News / Africa

    Nigerian Villages Threatened by Erosion

    Activists say that at least 1,000 buildings in Nigeria's southeast are immediately threatened by erosion, which also endangers the economy and makes it much harder for people to earn a living. (VOA/Hilary Uguru)
    Activists say that at least 1,000 buildings in Nigeria's southeast are immediately threatened by erosion, which also endangers the economy and makes it much harder for people to earn a living. (VOA/Hilary Uguru)
    Heather Murdock
    Southeastern Nigeria is littered with gullies caused by extreme and swift ground erosion. Activists say millions of lives are affected as some villages are cut off from the rest of the country while in other areas, local economies are collapsing along with a building every month.  

    In the village of Ideani in Anambra state, the community town hall and the only school have collapsed as gullies are rapidly expanding. It’s now the rainy season and tropical rains will continue to dump on the region until September, digging ditches more than 30 feet wide and 10 feet deep.
     
    Resident Ifeanyi Okeke lives about 100 meters from the nearest gully.  In his village, Abatete, he said a building falls every month and there has been no response from authorities.

    “There are a number of buildings that are now threatened by gullies," said Okeke. "Some very near the schools. Particularly the one near the girls' secondary school.”
     
    Anthony Chigbo, the head Nigerian research company Gallop Polls Nigeria Ltd., said 1,000 additional buildings in the Nigerian southeast are at “immediate risk” if nothing is done.

    “It’s a physical threat. A lot of studies have been done, but it appears the government does not have the type of funding required to challenge the menace of erosion," he said.
     
    Gullies entirely cut some villages off from towns and cities, slowing commerce and deepening poverty in the region where most people live on less than $1 a day.  To work outside other villages, people have to park cars or motorcycles far from home and navigate the gullies by foot.  
     
    Two years ago, a couple was killed when their car fell into a gully.  But Chigbo says its not just lives and livelihoods threatened by the erosion.
     
    “Children are no longer allowed to play like they used to play," he said. "Playing football or tales by moonlight for fear that they might fall into the gully and then lose their lives.  During rainy season parents are always apprehensive when their wards are going to the school because they don’t know, if it rains.  The rain might carry someone into the gully.”
     
    Erosion is also tearing down highways and washing away farmland and other infrastructure in the already underdeveloped region.  Poor development planning is also a contributing factor to erosion, as gullies form in areas that have been stripped of forestland or where buildings were put up near what would be natural waterways.  
     
    For the most part, locals say the only way to prevent buildings from falling is to brace the gullies with sandbags or dig shallow holes to slow the flow of water through the gully. But it doesn’t always work.
     
    The government is aware of the problem, said Anambra State Commissioner for Information Joe Martins. But he declined to give specifics about what it is doing to help.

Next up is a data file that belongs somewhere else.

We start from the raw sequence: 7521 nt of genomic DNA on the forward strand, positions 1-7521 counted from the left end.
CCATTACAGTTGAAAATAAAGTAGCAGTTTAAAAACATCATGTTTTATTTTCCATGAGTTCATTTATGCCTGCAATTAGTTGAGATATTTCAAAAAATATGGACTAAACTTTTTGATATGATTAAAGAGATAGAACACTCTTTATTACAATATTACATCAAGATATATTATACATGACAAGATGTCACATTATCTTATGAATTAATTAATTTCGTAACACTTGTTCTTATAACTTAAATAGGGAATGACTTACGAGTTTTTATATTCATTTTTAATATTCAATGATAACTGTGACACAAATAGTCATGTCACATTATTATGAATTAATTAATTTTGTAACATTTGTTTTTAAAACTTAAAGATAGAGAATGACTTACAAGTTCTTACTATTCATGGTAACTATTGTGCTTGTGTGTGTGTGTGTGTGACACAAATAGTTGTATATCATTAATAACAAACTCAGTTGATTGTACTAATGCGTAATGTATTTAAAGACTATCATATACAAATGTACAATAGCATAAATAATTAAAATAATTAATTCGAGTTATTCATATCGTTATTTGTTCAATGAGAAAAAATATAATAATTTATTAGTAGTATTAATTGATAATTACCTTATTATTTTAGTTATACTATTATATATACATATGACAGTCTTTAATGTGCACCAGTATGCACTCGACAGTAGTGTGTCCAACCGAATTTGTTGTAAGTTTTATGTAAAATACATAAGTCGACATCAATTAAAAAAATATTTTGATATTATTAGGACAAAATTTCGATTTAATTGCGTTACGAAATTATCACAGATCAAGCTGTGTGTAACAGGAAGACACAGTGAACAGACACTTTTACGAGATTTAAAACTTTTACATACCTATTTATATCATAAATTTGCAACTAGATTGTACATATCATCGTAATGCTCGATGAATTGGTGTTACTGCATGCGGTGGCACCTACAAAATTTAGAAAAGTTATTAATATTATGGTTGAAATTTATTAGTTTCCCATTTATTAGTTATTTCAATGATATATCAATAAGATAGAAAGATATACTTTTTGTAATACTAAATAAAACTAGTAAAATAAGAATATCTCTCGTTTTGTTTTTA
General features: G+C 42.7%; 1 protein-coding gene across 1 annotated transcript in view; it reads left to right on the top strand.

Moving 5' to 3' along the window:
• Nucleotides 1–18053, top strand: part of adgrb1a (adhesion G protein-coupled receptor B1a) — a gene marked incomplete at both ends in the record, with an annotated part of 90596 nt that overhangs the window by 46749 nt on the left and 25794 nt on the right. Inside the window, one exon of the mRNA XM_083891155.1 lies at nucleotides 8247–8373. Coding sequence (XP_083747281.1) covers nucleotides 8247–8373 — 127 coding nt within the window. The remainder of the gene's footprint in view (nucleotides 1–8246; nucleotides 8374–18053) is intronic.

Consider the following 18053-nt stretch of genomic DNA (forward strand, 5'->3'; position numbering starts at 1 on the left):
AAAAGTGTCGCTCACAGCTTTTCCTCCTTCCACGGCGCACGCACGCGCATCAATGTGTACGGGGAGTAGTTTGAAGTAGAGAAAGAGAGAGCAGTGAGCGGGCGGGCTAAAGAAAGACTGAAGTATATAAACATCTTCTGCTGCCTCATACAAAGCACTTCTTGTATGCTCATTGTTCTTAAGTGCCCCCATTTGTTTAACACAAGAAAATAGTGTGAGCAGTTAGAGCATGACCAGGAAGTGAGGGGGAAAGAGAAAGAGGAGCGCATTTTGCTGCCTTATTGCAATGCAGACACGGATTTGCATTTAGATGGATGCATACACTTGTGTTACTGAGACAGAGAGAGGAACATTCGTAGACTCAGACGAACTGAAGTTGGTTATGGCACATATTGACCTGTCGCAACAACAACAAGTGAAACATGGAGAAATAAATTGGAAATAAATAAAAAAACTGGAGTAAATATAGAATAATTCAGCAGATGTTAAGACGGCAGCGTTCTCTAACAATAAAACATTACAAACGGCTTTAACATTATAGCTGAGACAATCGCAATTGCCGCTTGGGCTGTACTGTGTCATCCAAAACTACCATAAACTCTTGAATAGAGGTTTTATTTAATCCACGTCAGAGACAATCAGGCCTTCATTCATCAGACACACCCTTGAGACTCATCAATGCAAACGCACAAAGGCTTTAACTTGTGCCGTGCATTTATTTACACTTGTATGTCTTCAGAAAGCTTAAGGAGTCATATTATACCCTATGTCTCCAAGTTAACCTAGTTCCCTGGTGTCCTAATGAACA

“The ministry is concerned and trying to checkmate it as much as possible," he said.  "The environment ministry and the ministry of technology, they are on top of it.”
     
    The power of the rains in Nigeria, however, have long overwhelmed government efforts to prevent destruction.  Last summer, hundreds of people were killed and millions more were displaced because of flooding.
     
    And as the rains get heavier with each passing week, authorities say this summer may be no better.

    Hilary Uguru contributed to this report from Anambra State.

    You May Like

    Turkey, US Splits Deepen Over Support for Kurdish Militants

    Ankara summons American ambassador to protest remarks by State Department spokesman who said Washington does not consider Syria's Kurdish Democracy Union Party (PYD) a terrorist organization

    Obama Seeking $19 Billion for National Cybersecurity

    Move, touted as attempt to build broad, cohesive federal response to cyberthreats, calls for increase in cybersecurity spending across all government agencies

    Video Foreign Policy Weighs Heavy for Some US Voters

    VOA talks to protesters in Manchester, New Hampshire, who sound off on foreign policy issues such as the Guantanamo Bay prison, the Israeli-Palestinian conflict and the wars in Iraq, Syria and Yemen

    This forum has been closed.
    Comments
         
    There are no comments in this forum. Be first and add one

    By the Numbers

    Featured Videos

    Your JavaScript is turned off or you have an old version of Adobe's Flash Player. Get the latest Flash player.
    Valentine's Day Stinks for Lebanese Clownsi
    X
    February 09, 2016 8:04 PM
    This weekend, on Valentine's Day in Lebanon, love is not the only thing in the air. More than half a year after the country's trash crisis began, the stink of uncollected garbage remains on the streets. Step forward "Clown Me In," a group of clowns who use their skills for activism. Before the most romantic day of the year the clowns have released their unusual take on love in Lebanon -- in a bid to keep the pressure up and get the trash off the streets. John Owens reports from Beirut.
    Video

    Video Valentine's Day Stinks for Lebanese Clowns